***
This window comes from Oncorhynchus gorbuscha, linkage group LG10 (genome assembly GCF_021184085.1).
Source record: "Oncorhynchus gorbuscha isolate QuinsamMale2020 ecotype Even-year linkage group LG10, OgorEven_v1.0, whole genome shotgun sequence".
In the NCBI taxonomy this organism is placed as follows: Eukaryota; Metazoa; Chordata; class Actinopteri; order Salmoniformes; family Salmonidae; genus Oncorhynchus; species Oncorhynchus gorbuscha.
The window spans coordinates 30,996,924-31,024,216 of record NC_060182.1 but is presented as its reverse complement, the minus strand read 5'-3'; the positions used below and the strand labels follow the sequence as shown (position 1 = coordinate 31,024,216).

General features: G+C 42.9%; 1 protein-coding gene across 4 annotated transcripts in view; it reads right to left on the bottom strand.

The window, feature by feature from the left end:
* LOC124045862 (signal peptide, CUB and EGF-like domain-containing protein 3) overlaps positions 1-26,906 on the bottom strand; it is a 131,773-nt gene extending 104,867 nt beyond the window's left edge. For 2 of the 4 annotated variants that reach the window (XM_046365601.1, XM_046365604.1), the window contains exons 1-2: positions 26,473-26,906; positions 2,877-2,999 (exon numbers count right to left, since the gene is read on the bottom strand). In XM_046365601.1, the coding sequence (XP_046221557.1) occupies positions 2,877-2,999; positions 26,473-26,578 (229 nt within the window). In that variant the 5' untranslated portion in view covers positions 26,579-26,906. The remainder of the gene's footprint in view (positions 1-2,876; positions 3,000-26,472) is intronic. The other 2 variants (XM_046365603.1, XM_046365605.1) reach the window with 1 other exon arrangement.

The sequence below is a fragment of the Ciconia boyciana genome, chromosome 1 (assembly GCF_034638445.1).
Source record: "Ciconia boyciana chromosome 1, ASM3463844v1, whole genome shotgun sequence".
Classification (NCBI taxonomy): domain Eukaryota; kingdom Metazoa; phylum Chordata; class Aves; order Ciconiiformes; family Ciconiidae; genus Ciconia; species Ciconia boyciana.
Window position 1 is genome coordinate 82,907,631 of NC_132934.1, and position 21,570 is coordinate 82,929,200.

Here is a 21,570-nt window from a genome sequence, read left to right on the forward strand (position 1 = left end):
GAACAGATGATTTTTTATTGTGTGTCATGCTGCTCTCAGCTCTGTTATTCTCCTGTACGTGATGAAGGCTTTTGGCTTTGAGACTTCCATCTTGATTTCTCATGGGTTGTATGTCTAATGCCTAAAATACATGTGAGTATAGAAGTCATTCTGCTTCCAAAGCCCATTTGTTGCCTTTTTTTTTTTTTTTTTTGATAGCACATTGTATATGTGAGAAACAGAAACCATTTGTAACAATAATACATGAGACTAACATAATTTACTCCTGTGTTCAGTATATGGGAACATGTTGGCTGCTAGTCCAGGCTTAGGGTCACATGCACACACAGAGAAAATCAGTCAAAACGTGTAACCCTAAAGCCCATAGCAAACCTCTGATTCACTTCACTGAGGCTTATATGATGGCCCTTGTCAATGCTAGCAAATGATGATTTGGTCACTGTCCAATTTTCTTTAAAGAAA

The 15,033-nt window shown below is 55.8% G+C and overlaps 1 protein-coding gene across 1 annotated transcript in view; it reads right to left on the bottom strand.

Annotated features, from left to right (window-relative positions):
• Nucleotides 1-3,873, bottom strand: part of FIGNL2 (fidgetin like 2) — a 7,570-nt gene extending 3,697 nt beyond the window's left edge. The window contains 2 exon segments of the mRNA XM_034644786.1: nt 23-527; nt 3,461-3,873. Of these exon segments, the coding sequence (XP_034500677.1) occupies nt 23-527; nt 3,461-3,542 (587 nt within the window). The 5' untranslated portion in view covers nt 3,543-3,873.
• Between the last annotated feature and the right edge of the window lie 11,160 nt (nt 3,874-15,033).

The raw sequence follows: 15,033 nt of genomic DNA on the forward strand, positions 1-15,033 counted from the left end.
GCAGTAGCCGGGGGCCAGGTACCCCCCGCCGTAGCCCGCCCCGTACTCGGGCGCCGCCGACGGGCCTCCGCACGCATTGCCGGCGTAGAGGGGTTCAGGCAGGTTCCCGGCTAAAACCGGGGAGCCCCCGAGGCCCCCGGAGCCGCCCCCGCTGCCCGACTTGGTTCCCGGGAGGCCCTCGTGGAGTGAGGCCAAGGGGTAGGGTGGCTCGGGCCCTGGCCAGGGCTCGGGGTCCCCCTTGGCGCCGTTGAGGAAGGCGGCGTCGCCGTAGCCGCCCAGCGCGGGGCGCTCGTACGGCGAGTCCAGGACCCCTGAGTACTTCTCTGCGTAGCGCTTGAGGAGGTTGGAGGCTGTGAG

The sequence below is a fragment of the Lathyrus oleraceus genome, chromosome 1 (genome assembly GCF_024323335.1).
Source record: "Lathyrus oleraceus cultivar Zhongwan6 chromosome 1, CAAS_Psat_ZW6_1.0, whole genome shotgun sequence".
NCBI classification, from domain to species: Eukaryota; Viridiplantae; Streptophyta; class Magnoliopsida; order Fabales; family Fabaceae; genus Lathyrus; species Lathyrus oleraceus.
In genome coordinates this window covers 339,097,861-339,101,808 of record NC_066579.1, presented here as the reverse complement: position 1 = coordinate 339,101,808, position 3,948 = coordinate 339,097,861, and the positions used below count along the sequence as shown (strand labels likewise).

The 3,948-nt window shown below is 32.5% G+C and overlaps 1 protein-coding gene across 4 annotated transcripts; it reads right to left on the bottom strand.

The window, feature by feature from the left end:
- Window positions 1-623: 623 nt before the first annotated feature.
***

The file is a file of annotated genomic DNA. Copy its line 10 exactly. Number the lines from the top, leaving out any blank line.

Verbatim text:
Classification (NCBI taxonomy): domain Eukaryota; kingdom Metazoa; phylum Chordata; class Aves; order Ciconiiformes; family Ciconiidae; genus Ciconia; species Ciconia boyciana.